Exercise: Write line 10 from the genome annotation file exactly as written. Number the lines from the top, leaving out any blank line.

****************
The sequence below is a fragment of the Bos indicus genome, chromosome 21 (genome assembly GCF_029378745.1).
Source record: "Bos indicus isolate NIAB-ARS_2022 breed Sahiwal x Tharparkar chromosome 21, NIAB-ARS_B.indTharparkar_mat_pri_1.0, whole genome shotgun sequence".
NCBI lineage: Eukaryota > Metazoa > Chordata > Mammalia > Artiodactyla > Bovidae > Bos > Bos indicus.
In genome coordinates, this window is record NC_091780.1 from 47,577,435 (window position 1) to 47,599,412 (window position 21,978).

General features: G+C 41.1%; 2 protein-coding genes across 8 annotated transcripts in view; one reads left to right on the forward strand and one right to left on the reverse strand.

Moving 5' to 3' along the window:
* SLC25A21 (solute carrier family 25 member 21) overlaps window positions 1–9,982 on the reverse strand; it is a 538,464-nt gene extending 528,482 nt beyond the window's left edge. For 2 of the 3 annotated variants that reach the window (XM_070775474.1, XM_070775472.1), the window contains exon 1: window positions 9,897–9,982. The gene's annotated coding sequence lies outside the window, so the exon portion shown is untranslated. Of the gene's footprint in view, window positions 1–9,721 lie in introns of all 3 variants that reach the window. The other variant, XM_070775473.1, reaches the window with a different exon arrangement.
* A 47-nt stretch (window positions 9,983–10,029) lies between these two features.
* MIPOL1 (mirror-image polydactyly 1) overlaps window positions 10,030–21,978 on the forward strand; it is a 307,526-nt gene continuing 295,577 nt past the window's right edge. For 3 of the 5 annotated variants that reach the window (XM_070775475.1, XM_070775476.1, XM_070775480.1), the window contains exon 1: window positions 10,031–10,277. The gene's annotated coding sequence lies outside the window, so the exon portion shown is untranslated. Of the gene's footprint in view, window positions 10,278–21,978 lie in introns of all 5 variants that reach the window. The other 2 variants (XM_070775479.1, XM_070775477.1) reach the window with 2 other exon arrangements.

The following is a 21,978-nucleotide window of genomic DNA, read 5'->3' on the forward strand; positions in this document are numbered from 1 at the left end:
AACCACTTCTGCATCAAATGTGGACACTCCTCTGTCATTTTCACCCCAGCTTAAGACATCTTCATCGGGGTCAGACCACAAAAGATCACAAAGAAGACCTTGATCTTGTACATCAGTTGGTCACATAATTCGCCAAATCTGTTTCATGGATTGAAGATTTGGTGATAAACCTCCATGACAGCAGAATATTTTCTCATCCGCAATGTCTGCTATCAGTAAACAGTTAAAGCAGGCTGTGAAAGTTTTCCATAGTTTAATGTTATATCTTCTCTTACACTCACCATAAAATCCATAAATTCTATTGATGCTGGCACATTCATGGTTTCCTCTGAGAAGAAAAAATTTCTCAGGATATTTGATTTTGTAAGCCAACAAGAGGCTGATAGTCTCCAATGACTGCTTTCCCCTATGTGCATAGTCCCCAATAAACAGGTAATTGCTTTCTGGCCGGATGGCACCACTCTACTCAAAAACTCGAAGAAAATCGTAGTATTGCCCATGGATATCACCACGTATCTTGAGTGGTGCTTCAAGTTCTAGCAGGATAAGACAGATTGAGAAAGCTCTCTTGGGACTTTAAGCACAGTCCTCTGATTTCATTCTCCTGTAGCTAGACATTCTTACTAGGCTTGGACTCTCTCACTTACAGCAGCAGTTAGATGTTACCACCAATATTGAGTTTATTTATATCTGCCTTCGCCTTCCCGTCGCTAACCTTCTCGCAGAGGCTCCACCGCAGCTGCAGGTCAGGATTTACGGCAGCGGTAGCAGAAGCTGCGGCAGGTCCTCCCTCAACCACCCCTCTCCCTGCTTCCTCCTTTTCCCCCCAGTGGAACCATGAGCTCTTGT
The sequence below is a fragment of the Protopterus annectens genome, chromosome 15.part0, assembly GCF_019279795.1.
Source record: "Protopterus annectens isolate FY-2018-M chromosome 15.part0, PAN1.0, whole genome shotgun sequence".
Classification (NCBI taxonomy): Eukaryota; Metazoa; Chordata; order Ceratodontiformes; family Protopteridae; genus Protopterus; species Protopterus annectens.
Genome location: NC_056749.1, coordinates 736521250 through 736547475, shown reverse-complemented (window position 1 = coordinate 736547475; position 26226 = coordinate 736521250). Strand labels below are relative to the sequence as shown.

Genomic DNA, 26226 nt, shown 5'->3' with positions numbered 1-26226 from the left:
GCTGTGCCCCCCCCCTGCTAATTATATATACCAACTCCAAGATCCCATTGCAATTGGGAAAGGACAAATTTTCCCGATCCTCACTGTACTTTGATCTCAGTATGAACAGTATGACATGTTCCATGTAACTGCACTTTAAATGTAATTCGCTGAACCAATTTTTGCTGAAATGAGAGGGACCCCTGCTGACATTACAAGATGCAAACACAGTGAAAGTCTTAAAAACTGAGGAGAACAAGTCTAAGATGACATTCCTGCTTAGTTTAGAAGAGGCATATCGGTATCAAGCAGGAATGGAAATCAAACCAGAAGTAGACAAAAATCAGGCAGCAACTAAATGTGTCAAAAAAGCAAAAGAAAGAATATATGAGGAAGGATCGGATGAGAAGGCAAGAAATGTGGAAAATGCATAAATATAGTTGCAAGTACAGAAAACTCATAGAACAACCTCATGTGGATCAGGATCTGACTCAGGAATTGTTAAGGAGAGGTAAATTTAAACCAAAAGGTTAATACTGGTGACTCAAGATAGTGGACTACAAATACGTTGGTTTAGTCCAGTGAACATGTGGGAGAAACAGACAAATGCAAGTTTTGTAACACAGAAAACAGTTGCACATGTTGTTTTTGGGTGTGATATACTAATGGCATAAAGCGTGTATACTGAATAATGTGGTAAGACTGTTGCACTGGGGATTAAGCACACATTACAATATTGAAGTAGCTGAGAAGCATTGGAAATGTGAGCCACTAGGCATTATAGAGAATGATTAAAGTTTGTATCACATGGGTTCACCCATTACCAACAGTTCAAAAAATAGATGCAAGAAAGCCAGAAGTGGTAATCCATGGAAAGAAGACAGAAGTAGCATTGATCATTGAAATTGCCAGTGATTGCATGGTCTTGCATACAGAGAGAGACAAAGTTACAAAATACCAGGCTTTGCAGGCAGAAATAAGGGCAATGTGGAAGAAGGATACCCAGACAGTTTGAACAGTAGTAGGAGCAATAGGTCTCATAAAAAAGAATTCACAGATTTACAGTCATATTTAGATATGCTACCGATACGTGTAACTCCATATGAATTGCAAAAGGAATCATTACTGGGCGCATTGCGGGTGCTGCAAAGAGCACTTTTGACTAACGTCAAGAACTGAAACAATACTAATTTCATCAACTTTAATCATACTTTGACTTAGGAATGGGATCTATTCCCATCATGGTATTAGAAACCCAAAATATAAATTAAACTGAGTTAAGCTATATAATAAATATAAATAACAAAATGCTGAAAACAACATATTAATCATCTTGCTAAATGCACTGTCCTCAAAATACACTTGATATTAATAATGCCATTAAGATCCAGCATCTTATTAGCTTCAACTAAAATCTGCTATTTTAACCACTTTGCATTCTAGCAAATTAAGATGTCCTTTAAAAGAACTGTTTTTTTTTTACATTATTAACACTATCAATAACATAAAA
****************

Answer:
The following is a 21,978-nucleotide window of genomic DNA, read 5'->3' on the forward strand; positions in this document are numbered from 1 at the left end: